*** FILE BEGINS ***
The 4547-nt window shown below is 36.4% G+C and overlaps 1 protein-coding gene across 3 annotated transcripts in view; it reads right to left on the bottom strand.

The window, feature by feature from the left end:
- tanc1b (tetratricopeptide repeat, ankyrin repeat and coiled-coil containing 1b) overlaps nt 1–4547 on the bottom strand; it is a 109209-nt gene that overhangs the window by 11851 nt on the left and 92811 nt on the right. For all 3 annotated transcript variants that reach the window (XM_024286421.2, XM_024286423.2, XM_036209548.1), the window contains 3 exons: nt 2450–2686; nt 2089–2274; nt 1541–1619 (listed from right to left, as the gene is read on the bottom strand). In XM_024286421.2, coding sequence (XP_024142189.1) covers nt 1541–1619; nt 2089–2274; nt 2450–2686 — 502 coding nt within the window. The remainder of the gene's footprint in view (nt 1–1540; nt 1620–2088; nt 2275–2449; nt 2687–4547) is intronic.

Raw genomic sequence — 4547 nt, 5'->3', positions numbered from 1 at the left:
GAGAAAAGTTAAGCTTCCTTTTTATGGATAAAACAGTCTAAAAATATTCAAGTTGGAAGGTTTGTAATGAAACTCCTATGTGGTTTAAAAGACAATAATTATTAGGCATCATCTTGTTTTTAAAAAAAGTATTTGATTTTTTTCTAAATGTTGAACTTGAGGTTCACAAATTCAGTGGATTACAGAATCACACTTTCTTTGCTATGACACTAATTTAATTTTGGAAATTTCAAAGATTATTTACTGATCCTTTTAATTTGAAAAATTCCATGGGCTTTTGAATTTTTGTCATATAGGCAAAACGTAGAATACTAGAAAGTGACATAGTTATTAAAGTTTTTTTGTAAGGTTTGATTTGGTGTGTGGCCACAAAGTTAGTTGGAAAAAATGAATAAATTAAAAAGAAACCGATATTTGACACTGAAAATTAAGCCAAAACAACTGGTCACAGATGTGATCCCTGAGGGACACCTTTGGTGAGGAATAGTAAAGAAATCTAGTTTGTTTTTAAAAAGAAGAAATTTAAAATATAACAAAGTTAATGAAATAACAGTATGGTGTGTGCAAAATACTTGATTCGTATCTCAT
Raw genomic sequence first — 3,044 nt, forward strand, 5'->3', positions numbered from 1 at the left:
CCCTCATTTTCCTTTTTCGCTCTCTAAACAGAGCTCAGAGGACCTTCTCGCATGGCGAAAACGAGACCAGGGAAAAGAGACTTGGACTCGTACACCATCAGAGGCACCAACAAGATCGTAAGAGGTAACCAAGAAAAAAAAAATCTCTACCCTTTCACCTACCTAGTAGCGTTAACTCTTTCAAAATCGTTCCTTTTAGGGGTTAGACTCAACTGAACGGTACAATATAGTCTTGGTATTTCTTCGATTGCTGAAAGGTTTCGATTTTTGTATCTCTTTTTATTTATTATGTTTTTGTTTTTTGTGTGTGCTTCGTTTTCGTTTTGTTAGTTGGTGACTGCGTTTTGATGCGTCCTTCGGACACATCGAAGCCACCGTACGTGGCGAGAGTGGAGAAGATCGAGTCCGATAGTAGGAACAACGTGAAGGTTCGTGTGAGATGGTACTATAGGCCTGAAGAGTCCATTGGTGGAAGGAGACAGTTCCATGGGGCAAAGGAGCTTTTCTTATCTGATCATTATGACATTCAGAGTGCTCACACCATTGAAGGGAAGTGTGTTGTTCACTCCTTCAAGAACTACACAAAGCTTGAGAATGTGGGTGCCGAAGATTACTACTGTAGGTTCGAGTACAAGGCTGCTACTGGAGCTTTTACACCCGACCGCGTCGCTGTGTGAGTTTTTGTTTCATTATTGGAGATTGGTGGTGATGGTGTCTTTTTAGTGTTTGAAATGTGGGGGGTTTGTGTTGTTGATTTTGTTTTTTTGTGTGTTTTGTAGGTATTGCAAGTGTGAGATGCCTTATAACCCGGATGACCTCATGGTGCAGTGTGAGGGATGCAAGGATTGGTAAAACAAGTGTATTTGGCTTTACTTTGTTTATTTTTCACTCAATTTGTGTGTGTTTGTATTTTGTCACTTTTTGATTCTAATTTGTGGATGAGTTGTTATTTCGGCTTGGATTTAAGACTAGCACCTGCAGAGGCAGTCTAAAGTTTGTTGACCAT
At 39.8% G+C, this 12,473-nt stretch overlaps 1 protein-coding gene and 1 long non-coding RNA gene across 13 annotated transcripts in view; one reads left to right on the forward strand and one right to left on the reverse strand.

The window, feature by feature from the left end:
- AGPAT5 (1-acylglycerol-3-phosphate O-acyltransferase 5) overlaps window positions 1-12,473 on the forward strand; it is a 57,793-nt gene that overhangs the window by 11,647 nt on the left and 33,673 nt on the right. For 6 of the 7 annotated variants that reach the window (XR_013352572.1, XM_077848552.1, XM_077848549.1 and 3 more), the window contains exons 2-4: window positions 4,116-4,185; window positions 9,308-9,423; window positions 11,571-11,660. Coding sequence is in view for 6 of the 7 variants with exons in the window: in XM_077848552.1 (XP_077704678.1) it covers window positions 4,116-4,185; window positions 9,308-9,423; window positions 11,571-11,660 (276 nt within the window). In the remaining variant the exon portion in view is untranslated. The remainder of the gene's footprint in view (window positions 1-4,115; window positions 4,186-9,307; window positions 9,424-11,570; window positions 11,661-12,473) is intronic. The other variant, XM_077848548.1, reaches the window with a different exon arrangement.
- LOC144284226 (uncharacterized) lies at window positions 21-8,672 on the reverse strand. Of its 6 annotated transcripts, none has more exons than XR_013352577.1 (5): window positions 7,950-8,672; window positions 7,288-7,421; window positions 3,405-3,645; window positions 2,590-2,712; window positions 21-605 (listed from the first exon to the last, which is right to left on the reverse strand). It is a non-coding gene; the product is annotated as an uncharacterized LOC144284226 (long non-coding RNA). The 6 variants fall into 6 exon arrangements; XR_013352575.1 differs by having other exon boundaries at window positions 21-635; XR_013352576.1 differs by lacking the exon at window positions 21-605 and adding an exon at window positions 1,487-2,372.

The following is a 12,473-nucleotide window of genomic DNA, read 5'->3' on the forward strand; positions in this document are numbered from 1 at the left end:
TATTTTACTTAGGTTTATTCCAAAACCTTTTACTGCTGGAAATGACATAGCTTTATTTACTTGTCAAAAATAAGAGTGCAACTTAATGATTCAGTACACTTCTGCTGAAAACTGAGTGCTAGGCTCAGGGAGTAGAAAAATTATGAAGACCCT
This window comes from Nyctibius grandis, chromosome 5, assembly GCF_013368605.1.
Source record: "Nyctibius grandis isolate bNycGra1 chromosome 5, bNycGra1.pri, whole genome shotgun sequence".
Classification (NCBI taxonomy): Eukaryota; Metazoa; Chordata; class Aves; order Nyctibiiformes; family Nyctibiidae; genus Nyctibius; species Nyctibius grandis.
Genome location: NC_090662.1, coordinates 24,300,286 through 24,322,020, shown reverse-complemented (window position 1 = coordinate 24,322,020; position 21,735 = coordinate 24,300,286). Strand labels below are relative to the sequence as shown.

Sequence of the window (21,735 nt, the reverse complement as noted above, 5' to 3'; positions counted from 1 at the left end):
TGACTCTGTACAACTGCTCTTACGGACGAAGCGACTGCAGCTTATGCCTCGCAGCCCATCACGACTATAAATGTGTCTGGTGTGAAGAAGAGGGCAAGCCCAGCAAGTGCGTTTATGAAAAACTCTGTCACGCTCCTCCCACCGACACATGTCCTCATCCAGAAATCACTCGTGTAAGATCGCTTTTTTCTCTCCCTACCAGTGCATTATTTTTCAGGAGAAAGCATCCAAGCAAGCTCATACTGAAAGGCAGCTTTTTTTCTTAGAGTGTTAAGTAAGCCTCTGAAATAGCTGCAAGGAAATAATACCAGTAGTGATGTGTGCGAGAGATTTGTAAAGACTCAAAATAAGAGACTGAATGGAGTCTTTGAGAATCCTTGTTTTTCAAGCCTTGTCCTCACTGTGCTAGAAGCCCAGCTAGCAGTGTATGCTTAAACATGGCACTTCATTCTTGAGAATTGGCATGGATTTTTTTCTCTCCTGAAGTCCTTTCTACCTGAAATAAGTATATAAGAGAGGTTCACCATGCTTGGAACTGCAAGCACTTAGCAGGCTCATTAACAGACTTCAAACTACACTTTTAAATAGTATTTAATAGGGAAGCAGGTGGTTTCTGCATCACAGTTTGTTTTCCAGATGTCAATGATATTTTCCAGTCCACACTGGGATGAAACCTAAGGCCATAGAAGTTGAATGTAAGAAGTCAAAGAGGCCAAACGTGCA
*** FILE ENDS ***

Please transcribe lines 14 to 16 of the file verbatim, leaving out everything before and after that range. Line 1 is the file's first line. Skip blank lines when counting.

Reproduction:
This window comes from Nyctibius grandis, chromosome 5, assembly GCF_013368605.1.
Source record: "Nyctibius grandis isolate bNycGra1 chromosome 5, bNycGra1.pri, whole genome shotgun sequence".
Classification (NCBI taxonomy): Eukaryota; Metazoa; Chordata; class Aves; order Nyctibiiformes; family Nyctibiidae; genus Nyctibius; species Nyctibius grandis.